Against the backdrop of the previous 2 interludes (addressing various aspects of the present-day consumer orientation towards media), I would now like to return to the issue of how to promote more participation in communities such as those engaged with the WordPress platform. As I noted in ”Inviting, Welcoming, Promoting More Participation”, the vast majority of the community interacting with the WordPress platform does so in a primarily disengaged manner, and the 2 interveneing interludes have underscored the consumer orientation towards ”free offer” mentality which hardly involves any participation, engagement, involvement, let alone ownership in the WordPress medium / platform.
This widespread aloofness and disengagement is – in my humble opinion – mainly attributable to a lack of economic motivations, but in part also due to a very narrow, limited self-centeredness throughout most civilizations today. People are generally unaware of how their own actions impact their environments – the most obvious case of this is probably the ”global warming” problem.
The groundwork for the economic disenfranchisement of the vast majority of the world’s population happened about 15 years ago, when Google decided to disregard (and/or ”completely devalue”) all comments made on the Internet (this came to be known as the ”nofollow” algorithm, and has since then been expanded to many media platforms, perhaps most significantly websites like Facebook and YouTube). Note that at the time Google made this decision, its repercussions were not widely understood (and indeed many people actually applauded this as a way to censor spam). In other words: it is not alone Google’s ”fault”, it was the widespread adoption (of ”nofollow”) among publishers that drove these nails into the coffin of community engagement.
Within a few years, all of the awe-inspiring widespread community engagement of early web-communities such as Digg had all but completely vanished. Today, the vast majority of websites are barren wastelands when it comes to user participation. The very few and very far between exceptions of so-called ”user-generated content (UGC)” firstly substantiate the rule, and secondly are of extremely dubious nature – since most of this content is outright pirated or in some other way fraudulent (e.g. ”fake news”).
It seems that apart from hoodlums selling suckers vast varieties of ”get rich quick” schemes, there is virtually no incentive whatsoever to be engaged in any way.
What might be good ways to incentivize more user participation?
One method very popular among “free market” thinkers is money. I would not rule this method out completely (see, e.g. this question about “paid content”), but there are some indications that money does not function well as incentive (or as motivator) for creative tasks. Also, money seems to have a way of dehumanizing activity and I find such dehumanization might be counter-productive when it comes to promoting participation, social cohesion and / or community engagement, etc.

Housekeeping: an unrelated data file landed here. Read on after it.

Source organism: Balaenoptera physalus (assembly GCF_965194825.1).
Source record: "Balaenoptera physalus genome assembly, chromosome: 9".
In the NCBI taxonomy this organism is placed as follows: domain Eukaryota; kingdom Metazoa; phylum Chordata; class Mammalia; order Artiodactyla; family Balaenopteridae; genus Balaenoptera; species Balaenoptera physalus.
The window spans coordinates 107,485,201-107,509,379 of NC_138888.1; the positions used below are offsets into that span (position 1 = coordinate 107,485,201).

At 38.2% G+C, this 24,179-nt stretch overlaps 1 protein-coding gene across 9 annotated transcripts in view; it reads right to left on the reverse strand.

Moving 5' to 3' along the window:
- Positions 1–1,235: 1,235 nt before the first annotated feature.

My proposal to link together the WordPress community has by and large fallen on deaf ears. Apparently, just as very few people are motivated to actively engage with WordPress in general, so also very few people seem to care very much about the wider WordPress community. One visualiation might be to imagine someone like Carl Sagan describe the WordPress project as millions and millions (perhaps even as “billions and billions”) of isolated islands in a huge ocean (the Internet), not really connected in any way other than a common technology (much like a multitude of homes and other buildings built with similar [standardized] hammers, nails, etc.).
In order to promote collaboration among these individual buildings, isolated islands or self-oriented websites, the potential participants seem to need a clear indication of “what’s in it for me?”
I continue to believe that improvements in the functionality of the WordPress search engine’s capabilities could provide very significant benefits to all WordPress users. Likewise, functionalities to promote more efficient and more effective business networking capability among WordPress users ought to benefit every single WordPress user significantly. Indeed: such very powerful and very positive network effects seem obvious to me – I wonder why they do not seem as obvious to (or even to just so much as mildly resonate with) other members of the WordPress community. My hunch is that the vast majority of the WordPress developers believe that widespread adoption is unlikely. In fact, I wouldn’t even rule out that such a collaborative effort might even be unwanted, because developers might fear that such network effects might lead to a reduction in demand for their own lucrative customization services.
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